The numbers may be small yet, but the rising caseload of the Omicron variant of Covid-19 across States hints at community transmission, making it imperative for the Government to expedite vaccine coverage for the unvaccinated. As the under-18 population, which hasn’t been eligible for inoculation so far, represents the largest vulnerable cohort, it is time to examine the next steps necessary to extend the Covid immunisation programme to India’s children. As leading virologist Jacob John has pointed out in an interview to this paper, the re-opening of schools renders children and adolescents susceptible to this particularly infectious strain, which could propel a fresh round of community transmission that the country can ill-afford.

While Covid vaccination for children wasn’t such an imperative even a couple of months ago, three factors now render a re-assessment necessary. One, while children didn’t appear to contract a serious form of Covid in the first or second waves, the re-opening of schools and colleges in the last couple of months exposes them to crowded classrooms that may be conducive to quicker transmission. Preliminary data suggesting that Omicron may be 2.5-3 times as infectious as the Delta variant and the rapidity with which the caseload is doubling in some geographies, suggest that pre-emptive action to ward off a severe third wave may be needed now. Though mathematical models expect the Omicron variant to wreak only limited damage in India due to high sero-prevalence and improving vaccination coverage, children could very well act as ‘super-spreaders’ carrying the third wave to segments of the population with weak immunity or diminishing anti-body protection. Two, while children in general may not be at risk of contracting severe or long Covid, scientific studies (one was recently published in Lancet ) suggest that children with respiratory conditions or co-morbidities are at markedly higher risk. Three, there’s rising evidence that the two-year hiatus to on-campus learning brought on by Covid has severely impacted learning outcomes, particularly for children from underprivileged backgrounds and India simply cannot prolong their handicap for one more year.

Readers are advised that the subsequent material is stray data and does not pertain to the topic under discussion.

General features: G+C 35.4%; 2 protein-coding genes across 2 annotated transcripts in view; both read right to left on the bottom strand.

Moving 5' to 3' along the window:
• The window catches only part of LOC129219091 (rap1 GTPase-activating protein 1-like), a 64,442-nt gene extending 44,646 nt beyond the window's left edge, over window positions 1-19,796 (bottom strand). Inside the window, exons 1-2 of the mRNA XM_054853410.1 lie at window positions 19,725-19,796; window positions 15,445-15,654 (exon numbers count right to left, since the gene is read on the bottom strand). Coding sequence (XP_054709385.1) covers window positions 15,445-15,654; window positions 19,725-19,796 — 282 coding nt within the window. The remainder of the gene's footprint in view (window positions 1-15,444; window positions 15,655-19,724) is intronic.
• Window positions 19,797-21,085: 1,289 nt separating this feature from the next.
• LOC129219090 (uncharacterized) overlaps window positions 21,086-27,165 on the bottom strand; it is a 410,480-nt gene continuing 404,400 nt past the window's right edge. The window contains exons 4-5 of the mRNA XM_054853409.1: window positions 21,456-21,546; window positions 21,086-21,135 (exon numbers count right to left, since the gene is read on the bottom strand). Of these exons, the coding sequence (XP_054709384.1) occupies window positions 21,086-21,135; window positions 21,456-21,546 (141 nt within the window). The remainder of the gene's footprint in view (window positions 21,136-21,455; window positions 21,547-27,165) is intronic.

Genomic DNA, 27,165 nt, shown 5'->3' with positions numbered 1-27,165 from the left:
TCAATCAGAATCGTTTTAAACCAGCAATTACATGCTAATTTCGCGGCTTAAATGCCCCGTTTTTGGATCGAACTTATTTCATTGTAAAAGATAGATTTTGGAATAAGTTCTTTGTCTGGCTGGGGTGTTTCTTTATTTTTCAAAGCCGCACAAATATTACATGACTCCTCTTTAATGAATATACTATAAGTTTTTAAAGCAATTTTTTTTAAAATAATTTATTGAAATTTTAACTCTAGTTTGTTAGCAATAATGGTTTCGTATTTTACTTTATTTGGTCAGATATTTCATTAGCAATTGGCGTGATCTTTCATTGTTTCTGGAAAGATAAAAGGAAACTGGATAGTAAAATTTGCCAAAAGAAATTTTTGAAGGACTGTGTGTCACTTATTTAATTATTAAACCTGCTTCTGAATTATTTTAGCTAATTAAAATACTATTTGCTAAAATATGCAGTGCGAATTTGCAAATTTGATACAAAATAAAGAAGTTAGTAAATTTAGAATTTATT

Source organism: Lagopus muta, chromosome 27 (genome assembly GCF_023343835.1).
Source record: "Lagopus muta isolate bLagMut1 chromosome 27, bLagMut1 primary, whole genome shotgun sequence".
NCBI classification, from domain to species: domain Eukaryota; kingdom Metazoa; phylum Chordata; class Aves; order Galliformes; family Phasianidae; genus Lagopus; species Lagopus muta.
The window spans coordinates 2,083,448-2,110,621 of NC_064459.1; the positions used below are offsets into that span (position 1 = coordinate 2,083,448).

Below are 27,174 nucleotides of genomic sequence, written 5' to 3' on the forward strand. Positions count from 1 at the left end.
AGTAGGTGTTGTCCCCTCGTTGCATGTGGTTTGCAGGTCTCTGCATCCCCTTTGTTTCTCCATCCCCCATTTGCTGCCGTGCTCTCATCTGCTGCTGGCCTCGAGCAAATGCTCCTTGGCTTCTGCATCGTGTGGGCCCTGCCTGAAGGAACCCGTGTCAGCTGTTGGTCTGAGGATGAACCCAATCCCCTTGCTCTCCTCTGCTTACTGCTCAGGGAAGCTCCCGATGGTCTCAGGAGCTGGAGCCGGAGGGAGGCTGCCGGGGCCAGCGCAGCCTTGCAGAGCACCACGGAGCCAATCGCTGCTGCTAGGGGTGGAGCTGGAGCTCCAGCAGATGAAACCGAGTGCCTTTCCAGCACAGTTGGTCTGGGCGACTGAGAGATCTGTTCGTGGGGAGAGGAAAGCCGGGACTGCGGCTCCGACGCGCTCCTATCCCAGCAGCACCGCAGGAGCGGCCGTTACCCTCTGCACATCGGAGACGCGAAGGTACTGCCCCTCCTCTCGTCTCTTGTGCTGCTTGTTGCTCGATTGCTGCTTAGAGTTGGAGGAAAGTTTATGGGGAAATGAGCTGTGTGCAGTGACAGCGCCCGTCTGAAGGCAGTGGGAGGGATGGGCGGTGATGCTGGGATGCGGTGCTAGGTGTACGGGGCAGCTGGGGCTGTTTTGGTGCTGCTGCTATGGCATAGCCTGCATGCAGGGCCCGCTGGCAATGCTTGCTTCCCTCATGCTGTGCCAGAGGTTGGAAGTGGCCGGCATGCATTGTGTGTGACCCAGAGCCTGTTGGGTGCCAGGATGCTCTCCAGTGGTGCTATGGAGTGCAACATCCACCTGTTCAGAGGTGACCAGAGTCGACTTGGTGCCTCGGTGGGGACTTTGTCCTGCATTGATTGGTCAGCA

Any immunisation programme for children cannot proceed without conclusive data on the likelihood of adverse effects from vaccination and the ideal dosages required for sufficient immune response in children. But India faces less of a dilemma on this count than countries using mRNA or adeno-vector vaccines. Medical experts point out that India is fortunate to already have access to Bharat Biotech’s Covaxin, a whole-virus inactivated vaccine that works much on the lines of the shots that make up the backbone of India’s child immunisation programme. Bharat Biotech is already said to have submitted Phase 2/3 clinical trial data on Covaxin use in two- to 18-year olds to the Central Drugs Standard Control Organisation (CDSCO). The Centre must nudge CDSCO to pronounce its verdict, apart from opening up this data to public and scientific scrutiny, to build public confidence in under-18 vaccination.